Story | 02 Sep, 2022

A new take on Health & Safety for community tourism in a post-COVID era in Cuc Phuong National Park and Van Long Wetlands Nature Reserve (Viet Nam)

During July and August 2022, the training on Health and Safety (H&S) implications in community tourism took place at Cuc Phuong National Park and Van Long Wetlands Nature Reserve.

The main goal of this activity was to provide suggestions on operational procedures to manage health risks for different experience types, as well as cultural considerations in the post-COVID-19 era. Moreover, it was important to share recommendations on how to minimise the spread of germs and bacteria, and how to anticipate possible risks related to H&S.

More specifically, the training aimed to:

  • Discuss the Code of Conduct for the Community in providing services to travellers in protected areas and an agreement in H&S and Safety for all community members.
  • Lay a foundation for a Code of Conduct for Tourists.
  • Raise awareness to apply and follow Covid-19 Rules and Regulations required by local authorities.
  • Develop indigenous knowledge for communicating information with tourists.
  • Share public space renovation ideas to create a safe tourism environment in the community; and
  • Guide service providers in good practices for waste treatment.

A total of 58 people attended the H&S workshops at two villages in Cuc Phuong National Park and 125 at three villages in Van Long Wetlands Nature Reserve.

Results from these sessions include:

  • Community members being aware of the H&S and tourism services in community tourism Rules and Regulations proposed by local authorities.
  • A Code of Conduct for H&S and Services proposed by the local community, covering the following areas:
    • Community behavioural culture.
    • A set of rules that guests should follow during their stay in the community.
    • Environment protection for H&S goals.
  • A seasonal calendar illustration.
  • A map of the village that can be used to guide tourists.
  • The local community agreed on an Action Plan for renovating the public space to create a clean, healthy, and safe space for welcoming guests. Some of the actions that gained high consensus are:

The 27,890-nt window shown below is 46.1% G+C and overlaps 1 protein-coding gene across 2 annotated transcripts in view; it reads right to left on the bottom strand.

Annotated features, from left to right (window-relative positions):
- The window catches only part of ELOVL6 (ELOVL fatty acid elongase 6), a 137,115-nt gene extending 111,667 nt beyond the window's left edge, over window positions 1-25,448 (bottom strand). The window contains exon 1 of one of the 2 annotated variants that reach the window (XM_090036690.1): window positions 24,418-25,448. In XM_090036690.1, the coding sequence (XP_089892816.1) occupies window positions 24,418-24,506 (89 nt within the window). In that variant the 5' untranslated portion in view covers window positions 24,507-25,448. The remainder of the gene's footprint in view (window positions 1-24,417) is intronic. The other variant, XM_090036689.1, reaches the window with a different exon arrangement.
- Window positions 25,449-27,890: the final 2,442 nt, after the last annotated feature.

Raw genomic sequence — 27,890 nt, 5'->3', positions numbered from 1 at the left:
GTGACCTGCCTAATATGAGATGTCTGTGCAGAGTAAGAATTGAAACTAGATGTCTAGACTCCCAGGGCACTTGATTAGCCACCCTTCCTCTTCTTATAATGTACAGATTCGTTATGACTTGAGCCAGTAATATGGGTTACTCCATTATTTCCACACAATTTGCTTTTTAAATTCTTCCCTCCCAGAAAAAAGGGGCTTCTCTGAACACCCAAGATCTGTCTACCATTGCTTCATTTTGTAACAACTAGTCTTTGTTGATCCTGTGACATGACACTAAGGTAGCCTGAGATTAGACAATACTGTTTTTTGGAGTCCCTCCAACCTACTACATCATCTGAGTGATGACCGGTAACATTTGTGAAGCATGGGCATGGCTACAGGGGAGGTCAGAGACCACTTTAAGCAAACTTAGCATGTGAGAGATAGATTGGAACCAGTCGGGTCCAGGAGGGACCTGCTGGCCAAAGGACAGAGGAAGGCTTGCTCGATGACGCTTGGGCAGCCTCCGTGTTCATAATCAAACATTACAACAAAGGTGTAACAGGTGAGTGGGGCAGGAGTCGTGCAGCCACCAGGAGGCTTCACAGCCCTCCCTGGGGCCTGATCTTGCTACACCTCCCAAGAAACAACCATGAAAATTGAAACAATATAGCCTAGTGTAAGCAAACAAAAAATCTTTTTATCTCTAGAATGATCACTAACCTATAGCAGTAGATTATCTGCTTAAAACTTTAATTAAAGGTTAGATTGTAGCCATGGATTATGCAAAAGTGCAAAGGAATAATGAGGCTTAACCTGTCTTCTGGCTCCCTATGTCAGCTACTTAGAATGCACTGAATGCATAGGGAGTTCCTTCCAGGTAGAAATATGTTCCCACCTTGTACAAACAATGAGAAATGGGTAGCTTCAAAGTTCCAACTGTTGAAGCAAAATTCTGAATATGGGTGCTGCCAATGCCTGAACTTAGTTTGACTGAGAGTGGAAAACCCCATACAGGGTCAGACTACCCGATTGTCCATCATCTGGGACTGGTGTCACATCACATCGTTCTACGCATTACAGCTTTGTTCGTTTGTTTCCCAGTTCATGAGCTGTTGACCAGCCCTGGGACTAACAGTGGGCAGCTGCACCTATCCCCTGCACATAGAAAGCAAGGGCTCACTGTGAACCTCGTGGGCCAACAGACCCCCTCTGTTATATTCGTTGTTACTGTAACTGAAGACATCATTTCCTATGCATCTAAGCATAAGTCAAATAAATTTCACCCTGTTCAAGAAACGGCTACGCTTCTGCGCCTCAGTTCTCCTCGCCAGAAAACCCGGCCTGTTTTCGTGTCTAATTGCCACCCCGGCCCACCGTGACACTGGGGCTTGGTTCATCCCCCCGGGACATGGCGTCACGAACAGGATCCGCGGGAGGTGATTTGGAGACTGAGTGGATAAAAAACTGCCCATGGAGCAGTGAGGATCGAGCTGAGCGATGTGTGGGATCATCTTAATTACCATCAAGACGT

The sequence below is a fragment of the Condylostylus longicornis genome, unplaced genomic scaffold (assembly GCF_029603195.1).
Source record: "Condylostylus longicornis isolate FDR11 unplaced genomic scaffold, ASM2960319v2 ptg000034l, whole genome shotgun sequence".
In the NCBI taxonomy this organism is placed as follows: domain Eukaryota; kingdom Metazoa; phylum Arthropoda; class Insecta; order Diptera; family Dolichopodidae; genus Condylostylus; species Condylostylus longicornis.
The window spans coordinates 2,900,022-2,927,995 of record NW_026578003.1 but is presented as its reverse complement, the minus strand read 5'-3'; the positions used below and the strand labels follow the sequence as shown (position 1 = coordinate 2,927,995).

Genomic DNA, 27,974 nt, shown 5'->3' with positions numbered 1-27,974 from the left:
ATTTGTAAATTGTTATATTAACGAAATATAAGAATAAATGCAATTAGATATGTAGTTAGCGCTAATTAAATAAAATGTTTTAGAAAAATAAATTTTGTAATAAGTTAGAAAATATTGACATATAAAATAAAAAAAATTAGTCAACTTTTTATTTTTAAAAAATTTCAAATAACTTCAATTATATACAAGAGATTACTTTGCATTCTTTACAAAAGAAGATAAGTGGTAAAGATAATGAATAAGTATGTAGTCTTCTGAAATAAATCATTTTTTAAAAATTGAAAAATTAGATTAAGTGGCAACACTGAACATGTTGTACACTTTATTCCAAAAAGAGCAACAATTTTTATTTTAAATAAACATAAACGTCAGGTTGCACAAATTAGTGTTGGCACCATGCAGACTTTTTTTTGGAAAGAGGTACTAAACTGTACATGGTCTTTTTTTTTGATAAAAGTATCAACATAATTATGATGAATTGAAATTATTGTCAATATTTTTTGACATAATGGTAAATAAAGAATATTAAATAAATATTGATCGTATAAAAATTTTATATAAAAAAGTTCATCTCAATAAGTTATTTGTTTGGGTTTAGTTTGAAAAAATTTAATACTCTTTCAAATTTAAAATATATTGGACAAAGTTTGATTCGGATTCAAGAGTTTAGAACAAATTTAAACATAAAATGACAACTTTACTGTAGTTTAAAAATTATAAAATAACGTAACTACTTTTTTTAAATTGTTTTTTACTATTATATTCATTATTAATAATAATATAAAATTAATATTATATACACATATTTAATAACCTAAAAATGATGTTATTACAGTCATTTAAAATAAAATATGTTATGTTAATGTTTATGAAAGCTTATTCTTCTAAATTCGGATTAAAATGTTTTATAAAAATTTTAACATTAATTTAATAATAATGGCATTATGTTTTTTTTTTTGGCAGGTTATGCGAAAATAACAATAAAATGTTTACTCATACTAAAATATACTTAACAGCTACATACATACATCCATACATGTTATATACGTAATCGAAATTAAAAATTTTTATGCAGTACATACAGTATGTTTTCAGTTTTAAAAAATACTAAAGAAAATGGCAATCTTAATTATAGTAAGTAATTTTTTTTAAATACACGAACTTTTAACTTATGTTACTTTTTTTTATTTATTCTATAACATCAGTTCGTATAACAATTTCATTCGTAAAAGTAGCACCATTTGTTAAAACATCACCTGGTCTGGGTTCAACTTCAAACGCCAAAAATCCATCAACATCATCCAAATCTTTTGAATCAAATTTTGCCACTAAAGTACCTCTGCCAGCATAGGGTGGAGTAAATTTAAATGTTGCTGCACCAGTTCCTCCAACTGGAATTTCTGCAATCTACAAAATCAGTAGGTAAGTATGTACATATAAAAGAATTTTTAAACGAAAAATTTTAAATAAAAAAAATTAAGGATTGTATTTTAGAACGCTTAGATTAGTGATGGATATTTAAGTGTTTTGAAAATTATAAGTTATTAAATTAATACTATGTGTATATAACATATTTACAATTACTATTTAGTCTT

• Transforming an area into a parking lot in Khanh village and planting tall trees to provide shade.
    • Every household will work to reduce waste.
    • Local families will plant more flowers and decorate trees in front of their homes and on the common paths to make the community space even more beautiful.
  • Community members understand and practise the process of ensuring H&S in welcoming guests and providing services during their stay. Likewise, they have knowledge about the cleaning processes and waste management.

Quote: “Thanks to the project’s workshop, we have a chance to sit together, have open discussions and be engaged in developing our community rules” - Mr. Trinh Van Kim (Doi Ngo village, Van Long NR)

This process also provided several lessons for the implementing team. First of all, while the focus of the project is on tourism, it shall not be forgotten that community spaces are collective, therefore the importance of H&S-related issues should be shared with everyone. To comply with this, the team divided the training content into two separate sessions, one for all community members and another specially tailored for the households that provide tourism activities.

Secondly, although there is a planning process behind all the activities and workshops, we must be flexible to make changes and adapt to each communities’ reality. For example, the H&S training was expected to be delivered before the Product Development workshops, however, since there were only a few existing tourism activities in the selected communities at the time (or none at all, as in the case of Nga 1 village in Cuc Phuong National Park), the plan had to be changed and the team started with the "Community Tourism Product Development" training instead (in which we covered the basics of tourism).

And last but not least, in-depth knowledge about the situations, beliefs and characteristics of each community is needed to adjust any type of training for their specific needs.

For more information, please contact Phuong Tran, Community Tourism Project Manager and/ or Ulrika Åberg, Programme Officer, Protected and Conserved Areas Team, IUCN,